Stringfellow underscores this argument repeatedly.  The nation’s “civil religion” is a creation of Babylon.  It serves the human powers and principalities represented in the contrast between Babylon and Jerusalem.  Those churches, mosques, meditation centers, and so on which can operate contentedly within this world, redirecting the attention of their people to some imagined “next world” or “enlightened state,” are by definition complicit.

How so?

The impotence of any scheme of ethics boasting answers of ultimate connotation or asserting the will of God is that time and history are not truly respected as the context of decision-making. Instead they are treated in an abstract, fragmented, selective, or otherwise, arbitrary version hung together at most under some illusory rubric of “progress,” or “effectiveness,” or “success.”

From a biblical vantage point as much as from an empirical outlook, this means a drastic incapacity to cope with history as the saga in which death as a moral power claims sovereignty over human beings and nations and all creatures. It means a failure to recognize time as the epoch of death’s worldly reign…, and, in turn, a blindness to imminent and recurrent simplistic redemptive signs in the everyday life of this world. [emphases added] (55)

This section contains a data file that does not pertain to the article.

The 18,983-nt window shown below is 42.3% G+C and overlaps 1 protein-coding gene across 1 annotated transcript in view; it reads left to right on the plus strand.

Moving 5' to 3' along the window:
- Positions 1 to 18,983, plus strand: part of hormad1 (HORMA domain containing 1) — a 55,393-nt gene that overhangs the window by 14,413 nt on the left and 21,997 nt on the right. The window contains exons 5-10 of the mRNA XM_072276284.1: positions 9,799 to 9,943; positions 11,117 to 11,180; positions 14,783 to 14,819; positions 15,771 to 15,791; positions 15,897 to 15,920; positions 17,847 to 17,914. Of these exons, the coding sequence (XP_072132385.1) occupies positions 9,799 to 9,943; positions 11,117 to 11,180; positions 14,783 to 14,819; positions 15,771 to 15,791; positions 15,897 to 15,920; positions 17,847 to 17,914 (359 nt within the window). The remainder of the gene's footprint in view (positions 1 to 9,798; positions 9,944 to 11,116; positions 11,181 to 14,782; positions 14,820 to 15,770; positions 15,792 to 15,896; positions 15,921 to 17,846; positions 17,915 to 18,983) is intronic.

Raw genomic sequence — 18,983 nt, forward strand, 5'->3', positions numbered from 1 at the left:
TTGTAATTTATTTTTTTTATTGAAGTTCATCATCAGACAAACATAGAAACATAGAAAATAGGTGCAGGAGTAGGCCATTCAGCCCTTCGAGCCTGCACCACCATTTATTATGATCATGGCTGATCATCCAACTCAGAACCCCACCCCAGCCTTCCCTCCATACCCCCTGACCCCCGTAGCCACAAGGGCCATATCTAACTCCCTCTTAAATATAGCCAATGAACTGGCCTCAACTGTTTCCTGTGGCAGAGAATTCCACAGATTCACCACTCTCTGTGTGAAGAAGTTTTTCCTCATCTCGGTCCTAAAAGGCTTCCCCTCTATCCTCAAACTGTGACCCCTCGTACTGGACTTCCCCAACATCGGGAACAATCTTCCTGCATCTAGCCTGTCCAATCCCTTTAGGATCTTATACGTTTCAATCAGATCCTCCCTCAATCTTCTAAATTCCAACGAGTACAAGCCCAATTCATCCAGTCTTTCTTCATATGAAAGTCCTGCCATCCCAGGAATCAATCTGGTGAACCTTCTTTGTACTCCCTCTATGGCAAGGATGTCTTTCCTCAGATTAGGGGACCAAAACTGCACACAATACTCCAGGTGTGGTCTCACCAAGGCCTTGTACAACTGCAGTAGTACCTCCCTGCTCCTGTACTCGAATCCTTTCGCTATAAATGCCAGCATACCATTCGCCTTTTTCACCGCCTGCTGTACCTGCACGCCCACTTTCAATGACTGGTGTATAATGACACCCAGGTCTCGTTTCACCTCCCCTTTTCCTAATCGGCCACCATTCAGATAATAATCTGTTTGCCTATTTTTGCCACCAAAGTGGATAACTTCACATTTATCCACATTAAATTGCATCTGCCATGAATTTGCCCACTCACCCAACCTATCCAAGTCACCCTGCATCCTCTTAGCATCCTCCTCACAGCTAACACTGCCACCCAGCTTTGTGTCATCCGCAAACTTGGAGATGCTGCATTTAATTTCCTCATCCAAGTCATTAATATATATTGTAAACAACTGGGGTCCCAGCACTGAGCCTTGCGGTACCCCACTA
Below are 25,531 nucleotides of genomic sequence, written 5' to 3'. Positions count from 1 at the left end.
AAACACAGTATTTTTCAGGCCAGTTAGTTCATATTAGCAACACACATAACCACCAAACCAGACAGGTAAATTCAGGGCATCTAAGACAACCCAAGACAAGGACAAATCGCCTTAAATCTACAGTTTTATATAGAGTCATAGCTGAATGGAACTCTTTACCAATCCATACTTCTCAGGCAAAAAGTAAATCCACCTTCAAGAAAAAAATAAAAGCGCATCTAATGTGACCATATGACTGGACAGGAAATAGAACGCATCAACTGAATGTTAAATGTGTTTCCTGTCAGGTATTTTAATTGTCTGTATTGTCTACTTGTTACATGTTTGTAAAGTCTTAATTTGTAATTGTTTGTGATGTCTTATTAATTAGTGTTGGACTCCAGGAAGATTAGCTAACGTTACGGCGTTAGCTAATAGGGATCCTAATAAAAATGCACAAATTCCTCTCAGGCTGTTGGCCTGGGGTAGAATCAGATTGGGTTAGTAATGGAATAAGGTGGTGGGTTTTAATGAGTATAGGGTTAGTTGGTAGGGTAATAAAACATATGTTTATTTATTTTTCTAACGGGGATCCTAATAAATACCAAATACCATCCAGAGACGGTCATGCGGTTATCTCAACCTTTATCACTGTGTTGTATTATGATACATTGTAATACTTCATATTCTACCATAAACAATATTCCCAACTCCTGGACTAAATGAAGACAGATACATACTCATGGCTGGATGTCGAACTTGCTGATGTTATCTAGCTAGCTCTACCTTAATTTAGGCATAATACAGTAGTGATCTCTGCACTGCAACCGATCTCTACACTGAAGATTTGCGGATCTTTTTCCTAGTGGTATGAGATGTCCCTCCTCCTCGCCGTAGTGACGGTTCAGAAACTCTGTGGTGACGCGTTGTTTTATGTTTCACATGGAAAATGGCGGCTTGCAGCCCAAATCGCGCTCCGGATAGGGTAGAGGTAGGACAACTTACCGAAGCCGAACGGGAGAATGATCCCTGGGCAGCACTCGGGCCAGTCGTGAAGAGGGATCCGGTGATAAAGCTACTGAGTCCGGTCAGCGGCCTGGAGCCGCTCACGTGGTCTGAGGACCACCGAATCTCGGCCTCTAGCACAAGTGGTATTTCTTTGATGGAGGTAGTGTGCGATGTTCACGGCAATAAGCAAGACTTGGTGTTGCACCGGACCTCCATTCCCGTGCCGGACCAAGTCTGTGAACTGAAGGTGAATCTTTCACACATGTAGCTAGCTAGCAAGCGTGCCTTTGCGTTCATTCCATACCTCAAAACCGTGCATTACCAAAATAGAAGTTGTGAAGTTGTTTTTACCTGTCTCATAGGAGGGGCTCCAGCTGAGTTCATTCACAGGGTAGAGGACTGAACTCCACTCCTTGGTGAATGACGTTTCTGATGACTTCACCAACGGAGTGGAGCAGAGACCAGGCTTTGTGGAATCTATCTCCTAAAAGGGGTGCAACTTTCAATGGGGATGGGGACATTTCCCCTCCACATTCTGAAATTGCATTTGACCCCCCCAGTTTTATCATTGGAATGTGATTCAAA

The sovereignty of death

 We are not talking here about death and death’s sovereignty in the sense of a personified supernatural force.  This is real physical death, used by the powers and principalities as threat and consequence for non-compliance.  Even more so, it is real death as the consequence of every human choice which deprives other creatures of well-being.

Every creature experiences death.  Human beings experience something extra: we know that we will die.  Every hurtful thing that we do to ourselves or to others throughout our lives is at some level ultimately done either to avoid death or to deny our awareness of mortality.

Death in itself, fearful and painful as it can be, is not a divine punishment.  Death in itself is simply part of the constant change, the constant rise and fall of life, within the world.  Death seems to disconnect us individually from that life, yet it does not break the thread of which we are a part.  At their best, human beings struggle to accept this reality, even though they continue to fear and flee from death and to grieve its arrival.

However, for Babylon, the powers and principalities of the human world, death and the threat of death are the ultimate weapons.  It is no accident that our metaphor is the “force of law.”  The state can use physical force—ultimately the threat of death—to compel behavior or to punish disobedience.  And in stateless societies, including those existing within the boundaries of a governed state, such force is also the weapon of control.